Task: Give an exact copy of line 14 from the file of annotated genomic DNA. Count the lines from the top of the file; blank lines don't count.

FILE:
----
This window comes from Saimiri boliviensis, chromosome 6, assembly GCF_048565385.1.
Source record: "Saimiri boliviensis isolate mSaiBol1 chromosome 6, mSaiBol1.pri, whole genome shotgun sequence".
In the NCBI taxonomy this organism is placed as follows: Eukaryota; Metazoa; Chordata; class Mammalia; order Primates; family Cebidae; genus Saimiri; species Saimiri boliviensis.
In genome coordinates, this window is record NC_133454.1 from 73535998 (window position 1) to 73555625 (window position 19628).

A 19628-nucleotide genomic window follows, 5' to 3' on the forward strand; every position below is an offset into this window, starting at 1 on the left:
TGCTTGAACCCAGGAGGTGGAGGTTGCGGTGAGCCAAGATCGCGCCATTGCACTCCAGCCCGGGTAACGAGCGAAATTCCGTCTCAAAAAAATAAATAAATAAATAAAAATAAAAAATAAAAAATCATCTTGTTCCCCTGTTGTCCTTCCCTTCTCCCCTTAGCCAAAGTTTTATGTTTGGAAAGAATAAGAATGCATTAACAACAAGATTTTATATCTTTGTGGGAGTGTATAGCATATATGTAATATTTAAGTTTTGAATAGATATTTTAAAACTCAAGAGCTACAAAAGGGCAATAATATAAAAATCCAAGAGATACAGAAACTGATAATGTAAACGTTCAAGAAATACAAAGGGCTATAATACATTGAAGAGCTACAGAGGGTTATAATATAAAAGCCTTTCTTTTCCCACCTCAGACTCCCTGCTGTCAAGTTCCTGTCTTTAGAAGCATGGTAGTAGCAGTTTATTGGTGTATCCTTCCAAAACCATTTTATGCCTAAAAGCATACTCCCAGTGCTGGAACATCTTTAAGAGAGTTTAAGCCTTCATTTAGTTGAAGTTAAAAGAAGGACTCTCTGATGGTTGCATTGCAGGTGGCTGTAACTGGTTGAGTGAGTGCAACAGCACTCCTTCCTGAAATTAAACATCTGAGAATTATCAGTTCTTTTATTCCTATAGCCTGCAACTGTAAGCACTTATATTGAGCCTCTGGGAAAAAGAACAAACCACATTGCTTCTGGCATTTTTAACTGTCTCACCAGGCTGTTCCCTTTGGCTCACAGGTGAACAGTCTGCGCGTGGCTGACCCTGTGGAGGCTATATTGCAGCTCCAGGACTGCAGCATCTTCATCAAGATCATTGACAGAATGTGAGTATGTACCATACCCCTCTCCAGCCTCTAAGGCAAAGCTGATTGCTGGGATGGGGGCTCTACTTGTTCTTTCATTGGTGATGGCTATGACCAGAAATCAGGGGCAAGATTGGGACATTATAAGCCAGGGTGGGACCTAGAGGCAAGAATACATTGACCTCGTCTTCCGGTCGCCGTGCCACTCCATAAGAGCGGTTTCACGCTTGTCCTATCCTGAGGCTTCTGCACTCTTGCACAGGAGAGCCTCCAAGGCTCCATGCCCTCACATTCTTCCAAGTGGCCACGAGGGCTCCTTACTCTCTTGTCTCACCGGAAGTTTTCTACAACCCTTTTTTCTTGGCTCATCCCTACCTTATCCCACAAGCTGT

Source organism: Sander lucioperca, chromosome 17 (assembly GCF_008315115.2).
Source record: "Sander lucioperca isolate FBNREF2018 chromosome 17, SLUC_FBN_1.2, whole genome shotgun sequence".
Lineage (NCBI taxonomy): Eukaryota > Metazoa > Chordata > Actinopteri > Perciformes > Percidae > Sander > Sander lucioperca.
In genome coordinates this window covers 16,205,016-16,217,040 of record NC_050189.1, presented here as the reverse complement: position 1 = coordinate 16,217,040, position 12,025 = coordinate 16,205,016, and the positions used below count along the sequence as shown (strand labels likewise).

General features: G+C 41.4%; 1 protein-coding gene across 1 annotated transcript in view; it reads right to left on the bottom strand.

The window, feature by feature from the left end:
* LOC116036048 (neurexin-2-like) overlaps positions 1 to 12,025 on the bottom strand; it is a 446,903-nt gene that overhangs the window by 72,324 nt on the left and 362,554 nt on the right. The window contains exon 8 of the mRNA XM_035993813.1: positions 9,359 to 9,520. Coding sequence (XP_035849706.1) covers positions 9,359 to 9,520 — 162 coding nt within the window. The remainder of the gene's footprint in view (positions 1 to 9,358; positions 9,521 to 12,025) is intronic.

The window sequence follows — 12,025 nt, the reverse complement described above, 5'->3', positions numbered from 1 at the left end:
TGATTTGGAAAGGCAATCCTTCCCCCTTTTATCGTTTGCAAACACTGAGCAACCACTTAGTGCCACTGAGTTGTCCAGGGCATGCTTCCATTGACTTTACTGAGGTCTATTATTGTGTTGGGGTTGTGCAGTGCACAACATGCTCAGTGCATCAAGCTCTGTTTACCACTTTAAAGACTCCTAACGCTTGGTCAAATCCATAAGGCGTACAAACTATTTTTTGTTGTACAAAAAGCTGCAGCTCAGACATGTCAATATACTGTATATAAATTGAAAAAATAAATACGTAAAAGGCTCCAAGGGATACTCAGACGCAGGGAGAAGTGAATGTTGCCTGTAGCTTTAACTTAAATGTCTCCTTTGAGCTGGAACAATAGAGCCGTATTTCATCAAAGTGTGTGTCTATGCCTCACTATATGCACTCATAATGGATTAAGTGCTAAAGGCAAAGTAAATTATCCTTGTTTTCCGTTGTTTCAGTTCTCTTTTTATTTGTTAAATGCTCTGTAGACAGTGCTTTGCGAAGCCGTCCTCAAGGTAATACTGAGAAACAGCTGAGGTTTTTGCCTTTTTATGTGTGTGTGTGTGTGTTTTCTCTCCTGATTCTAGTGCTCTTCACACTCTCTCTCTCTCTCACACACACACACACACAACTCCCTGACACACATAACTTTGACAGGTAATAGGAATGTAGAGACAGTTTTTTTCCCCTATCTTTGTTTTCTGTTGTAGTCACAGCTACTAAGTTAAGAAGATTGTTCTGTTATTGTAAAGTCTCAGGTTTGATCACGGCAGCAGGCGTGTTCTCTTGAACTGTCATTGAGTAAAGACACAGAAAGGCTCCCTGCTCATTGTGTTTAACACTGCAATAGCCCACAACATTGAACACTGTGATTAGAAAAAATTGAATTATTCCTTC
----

The window sequence follows — 12,025 nt, the reverse complement described above, 5'->3', positions numbered from 1 at the left end: